The Space Physics Research Laboratory at the University of Michigan College of Engineering in Ann Arbor leads overall mission execution, and its Climate and Space Sciences and Engineering department leads the science investigation. The Earth Science Division of NASA’s Science Mission Directorate oversees the mission.

For NASA TV streaming video, downlink and updated scheduling information, visit:

http://www.nasa.gov/nasatv

For more information about NASA's Earth science activities, visit:

http://www.nasa.gov/earth

For more information about NASA’s CYGNSS mission, visit:

http://www.nasa.gov/cygnss

Offline jacqmans

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Re: Pegasus XL - CYGNSS - December 12, 2016 - CCAFS
« Reply #19 on: 11/11/2016 06:18 AM »
November 10, 2016
RELEASE 16-106

NASA Set to Launch New Fleet of Hurricane-Tracking Small Satellites

NASA is set to launch its first Earth science small satellite constellation, which will help improve hurricane intensity, track, and storm surge forecasts, on Dec. 12 from Cape Canaveral Air Force Station in Florida.

The Cyclone Global Navigation Satellite System (CYGNSS) hurricane mission will measure previously unknown details crucial to accurately understanding the formation and intensity of tropical cyclones and hurricanes.

“This is a first-of-its-kind mission,” said Thomas Zurbuchen, associate administrator for NASA’s Science Mission Directorate at the agency’s headquarters in Washington. “As a constellation of eight spacecraft, CYGNSS will do what a single craft can’t in terms of measuring surface wind speeds inside hurricanes and tropical cyclones at high time-resolution, to improve our ability to understand and predict how these deadly storms develop.”

The CYGNSS mission is expected to lead to more accurate weather forecasts of wind speeds and storm surges -- the walls of water that do the most damage when hurricanes make landfall.

Utilizing the same GPS technology that allows drivers to navigate streets, CYGNSS will use a constellation of eight microsatellite observatories to measure the surface roughness of the world’s oceans. Mission scientists will use the data collected to calculate surface wind speeds, providing a better picture of a storm’s strength and intensity.

Unlike existing operational weather satellites, CYGNSS can penetrate the heavy rain of a hurricane’s eyewall to gather data about a storm’s intense inner core. The eyewall is the thick ring of thunderstorm clouds and rain that surrounds the calm eye of a hurricane. The inner core region acts like the engine of the storm by extracting energy from the warm surface water via evaporation into the atmosphere. The latent heat contained in the water vapor is then released into the atmosphere by condensation and precipitation. The intense rain in eyewalls blocks the view of the inner core by conventional satellites, however, preventing scientists from gathering much information about this key region of a developing hurricane.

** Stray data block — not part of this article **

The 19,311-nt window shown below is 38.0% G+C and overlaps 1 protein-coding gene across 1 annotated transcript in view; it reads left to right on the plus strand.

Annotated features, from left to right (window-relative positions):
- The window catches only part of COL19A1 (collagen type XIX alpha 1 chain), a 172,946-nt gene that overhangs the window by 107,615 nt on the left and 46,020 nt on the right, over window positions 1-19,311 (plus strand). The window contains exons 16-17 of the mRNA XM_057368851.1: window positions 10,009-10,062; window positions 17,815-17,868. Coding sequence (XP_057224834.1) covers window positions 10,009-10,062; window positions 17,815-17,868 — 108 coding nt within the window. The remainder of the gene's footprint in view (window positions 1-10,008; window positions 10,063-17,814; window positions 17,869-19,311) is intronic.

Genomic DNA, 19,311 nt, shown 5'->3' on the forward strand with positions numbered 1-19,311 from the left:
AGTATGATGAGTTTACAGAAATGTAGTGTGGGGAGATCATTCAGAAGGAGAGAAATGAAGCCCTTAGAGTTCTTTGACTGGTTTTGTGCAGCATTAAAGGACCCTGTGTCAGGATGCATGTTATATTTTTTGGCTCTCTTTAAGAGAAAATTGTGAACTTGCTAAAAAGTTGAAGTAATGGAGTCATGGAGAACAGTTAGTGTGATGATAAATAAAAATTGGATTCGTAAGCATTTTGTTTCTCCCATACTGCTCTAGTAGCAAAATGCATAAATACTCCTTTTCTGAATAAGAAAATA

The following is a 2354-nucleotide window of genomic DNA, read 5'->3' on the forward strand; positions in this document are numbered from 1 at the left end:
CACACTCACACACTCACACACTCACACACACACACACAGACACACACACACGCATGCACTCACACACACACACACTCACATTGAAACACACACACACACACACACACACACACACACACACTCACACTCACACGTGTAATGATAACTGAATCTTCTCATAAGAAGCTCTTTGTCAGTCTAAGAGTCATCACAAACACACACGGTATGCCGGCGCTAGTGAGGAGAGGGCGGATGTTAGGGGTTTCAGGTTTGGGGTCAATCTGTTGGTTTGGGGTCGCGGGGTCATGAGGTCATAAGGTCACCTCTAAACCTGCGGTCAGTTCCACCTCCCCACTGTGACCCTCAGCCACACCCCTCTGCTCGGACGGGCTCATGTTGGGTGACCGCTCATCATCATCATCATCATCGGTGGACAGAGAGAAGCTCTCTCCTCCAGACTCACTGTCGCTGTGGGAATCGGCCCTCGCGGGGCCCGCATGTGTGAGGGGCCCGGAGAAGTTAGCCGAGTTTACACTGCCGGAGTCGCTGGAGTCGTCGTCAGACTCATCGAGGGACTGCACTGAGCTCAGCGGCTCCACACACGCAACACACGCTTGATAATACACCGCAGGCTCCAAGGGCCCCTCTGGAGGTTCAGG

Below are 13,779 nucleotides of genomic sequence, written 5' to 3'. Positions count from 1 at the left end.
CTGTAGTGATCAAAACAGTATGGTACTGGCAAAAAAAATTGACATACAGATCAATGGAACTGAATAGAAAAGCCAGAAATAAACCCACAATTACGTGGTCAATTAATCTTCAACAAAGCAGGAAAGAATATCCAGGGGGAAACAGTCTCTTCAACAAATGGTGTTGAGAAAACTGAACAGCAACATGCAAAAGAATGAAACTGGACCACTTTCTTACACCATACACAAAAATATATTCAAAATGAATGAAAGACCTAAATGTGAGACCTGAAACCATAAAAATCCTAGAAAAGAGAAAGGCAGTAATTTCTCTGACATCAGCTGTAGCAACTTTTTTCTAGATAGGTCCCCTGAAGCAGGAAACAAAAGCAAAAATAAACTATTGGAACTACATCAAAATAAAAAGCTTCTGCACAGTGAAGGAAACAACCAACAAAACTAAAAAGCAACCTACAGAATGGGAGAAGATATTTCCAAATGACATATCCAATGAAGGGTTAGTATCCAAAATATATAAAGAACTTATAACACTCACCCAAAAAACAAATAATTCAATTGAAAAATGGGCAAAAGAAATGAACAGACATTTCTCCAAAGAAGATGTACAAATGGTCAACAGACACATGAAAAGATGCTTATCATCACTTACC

“Today, we can’t see what’s happening under the rain,” said Chris Ruf, professor in the University of Michigan’s Department of Climate and Space Sciences and Engineering and principal investigator for the CYGNSS mission. “We can measure the wind outside of the storm cell with present systems. But there’s a gap in our knowledge of cyclone processes in the critical eyewall region of the storm – a gap that will be filled by the CYGNSS data. The models try to predict what is happening under the rain, but they are much less accurate without continuous experimental validation.”

The CYGNSS small satellite observatories will continuously monitor surface winds over the oceans across Earth’s tropical hurricane-belt latitudes. Each satellite is capable of capturing four wind measurements per second, adding as much as 32 wind measurements per second for the entire constellation.

CYGNSS is the first complete orbital mission competitively selected by NASA’s Earth Venture program. Earth Venture focuses on low-cost, rapidly developed, science-driven missions to enhance our understanding of the current state of Earth and its complex, dynamic system and enable continual improvement in the prediction of future changes.

The Space Physics Research Laboratory at the University of Michigan College of Engineering in Ann Arbor leads overall mission execution in partnership with the Southwest Research Institute in San Antonio, Texas, and its Climate and Space Sciences and Engineering department leads the science investigation. The Earth Science Division of NASA’s Science Mission Directorate oversees the mission.

For more information about NASA’s CYGNSS mission, visit:

http://www.nasa.gov/cygnss